Why are the mass ratios of O to KClO3 and O2 to KClO3 the same?

I just did a lab that involved heating KClO3 (with MnO2 as a catalyst) to decompose it into KCl and oxygen gas. That part is easy. What's throwing me is the % yield calculations.

The theoretical yield of O should just be the mass percentage of O in KClO3 (48.00/122.55 = KClO3 is 39.17% O by mass).

The actual yield of O2 (measured by subtraction) was 0.840 g out of a initial mass of 2.062 g KClO3, or 40.7%.

My question is this: Given that the theoretical yield was 39.17% based on moles of O (not O2) , why is the actual yield 40.7% (well with margins of error outlined by the professor) when it's based on O2? Shouldn't it be half as much? Or did I mess my calculations up?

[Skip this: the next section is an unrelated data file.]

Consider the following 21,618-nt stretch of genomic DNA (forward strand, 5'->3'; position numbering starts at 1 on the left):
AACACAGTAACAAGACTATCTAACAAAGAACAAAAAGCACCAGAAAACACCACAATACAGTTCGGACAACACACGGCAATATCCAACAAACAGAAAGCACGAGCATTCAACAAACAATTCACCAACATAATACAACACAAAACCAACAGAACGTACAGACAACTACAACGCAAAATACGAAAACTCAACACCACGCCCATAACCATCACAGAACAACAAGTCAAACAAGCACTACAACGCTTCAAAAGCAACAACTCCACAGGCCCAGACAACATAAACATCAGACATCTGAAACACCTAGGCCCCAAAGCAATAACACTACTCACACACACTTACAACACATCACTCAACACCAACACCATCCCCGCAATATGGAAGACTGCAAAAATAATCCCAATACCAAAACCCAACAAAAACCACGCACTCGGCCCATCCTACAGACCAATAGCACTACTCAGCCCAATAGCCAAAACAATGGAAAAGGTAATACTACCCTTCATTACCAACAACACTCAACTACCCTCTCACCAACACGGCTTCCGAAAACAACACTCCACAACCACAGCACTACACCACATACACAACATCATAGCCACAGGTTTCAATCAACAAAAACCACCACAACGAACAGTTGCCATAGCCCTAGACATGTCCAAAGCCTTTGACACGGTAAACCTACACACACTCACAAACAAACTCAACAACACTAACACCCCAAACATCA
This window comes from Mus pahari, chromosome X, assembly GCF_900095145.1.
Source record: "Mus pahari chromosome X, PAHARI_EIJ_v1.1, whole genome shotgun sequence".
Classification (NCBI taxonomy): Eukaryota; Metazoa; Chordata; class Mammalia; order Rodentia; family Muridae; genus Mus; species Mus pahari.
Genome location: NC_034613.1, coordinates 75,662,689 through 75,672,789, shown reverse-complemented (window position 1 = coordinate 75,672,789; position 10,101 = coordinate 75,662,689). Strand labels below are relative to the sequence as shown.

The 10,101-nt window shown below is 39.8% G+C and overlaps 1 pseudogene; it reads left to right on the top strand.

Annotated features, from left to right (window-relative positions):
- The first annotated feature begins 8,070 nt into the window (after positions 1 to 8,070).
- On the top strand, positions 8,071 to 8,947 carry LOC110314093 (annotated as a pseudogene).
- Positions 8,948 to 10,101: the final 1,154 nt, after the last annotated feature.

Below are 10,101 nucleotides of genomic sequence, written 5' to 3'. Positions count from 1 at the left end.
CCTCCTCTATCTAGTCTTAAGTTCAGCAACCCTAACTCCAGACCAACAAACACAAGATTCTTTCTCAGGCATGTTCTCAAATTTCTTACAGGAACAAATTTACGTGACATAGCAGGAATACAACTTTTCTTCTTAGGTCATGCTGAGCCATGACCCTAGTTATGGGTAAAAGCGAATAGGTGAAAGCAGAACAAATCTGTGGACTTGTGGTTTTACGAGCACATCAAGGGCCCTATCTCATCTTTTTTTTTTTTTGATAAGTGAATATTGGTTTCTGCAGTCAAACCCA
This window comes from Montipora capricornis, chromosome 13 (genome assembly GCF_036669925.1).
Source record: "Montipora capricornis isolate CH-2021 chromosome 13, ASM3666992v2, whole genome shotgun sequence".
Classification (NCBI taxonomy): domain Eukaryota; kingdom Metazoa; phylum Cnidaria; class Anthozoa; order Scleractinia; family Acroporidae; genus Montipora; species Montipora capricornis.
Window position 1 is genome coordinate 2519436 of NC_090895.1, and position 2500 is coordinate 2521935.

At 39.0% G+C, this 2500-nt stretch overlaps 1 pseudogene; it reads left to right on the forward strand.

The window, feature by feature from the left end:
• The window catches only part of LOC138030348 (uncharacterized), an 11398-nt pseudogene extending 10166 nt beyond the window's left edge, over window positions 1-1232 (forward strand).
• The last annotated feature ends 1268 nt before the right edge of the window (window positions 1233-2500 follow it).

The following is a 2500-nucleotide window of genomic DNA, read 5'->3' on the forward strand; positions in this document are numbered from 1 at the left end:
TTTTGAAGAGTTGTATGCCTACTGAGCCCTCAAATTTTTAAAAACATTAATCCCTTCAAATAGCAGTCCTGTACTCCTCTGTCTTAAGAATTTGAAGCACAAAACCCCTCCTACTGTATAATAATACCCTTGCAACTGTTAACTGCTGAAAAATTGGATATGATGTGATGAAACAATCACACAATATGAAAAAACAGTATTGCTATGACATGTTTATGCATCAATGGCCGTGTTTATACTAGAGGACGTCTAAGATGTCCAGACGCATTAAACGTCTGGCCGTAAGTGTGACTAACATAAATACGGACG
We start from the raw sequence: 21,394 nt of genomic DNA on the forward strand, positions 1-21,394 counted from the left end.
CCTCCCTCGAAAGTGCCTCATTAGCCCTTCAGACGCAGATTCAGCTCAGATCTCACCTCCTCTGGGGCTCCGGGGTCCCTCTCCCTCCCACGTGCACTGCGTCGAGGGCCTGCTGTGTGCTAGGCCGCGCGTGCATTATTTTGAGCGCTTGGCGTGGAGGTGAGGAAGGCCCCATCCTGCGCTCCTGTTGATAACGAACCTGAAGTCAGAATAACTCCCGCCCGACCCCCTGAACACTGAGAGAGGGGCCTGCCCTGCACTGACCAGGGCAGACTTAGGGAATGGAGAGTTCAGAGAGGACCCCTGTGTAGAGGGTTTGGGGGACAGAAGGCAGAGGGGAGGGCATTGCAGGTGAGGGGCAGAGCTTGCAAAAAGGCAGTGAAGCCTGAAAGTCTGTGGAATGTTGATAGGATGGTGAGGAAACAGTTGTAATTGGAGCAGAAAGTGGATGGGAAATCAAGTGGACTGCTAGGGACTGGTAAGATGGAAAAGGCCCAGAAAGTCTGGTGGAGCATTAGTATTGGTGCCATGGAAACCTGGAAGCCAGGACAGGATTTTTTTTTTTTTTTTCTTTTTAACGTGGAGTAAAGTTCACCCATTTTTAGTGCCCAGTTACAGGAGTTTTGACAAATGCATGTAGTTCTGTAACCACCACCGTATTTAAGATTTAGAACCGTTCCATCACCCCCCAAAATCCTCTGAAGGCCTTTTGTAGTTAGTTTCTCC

Please feel free to edit tags, I'm out of my depth on this particular SE site in that area.

Your calculations are correct. The key is that you are measuring percentage by mass: the mass of oxygen in 2.062 g of $\mathrm{K}\mathrm{Cl}\mathrm{O}_3$ is the same whether it is considered the mass of individual oxygen atoms or of $\mathrm{O}_2$ (or of any other allotrope of oxygen, for that matter). You have half as many moles of $\mathrm{O}_2$, but the mass is the same (since the mass of 1 mol $\mathrm{O}_2$ is twice the mass of 1 mol O).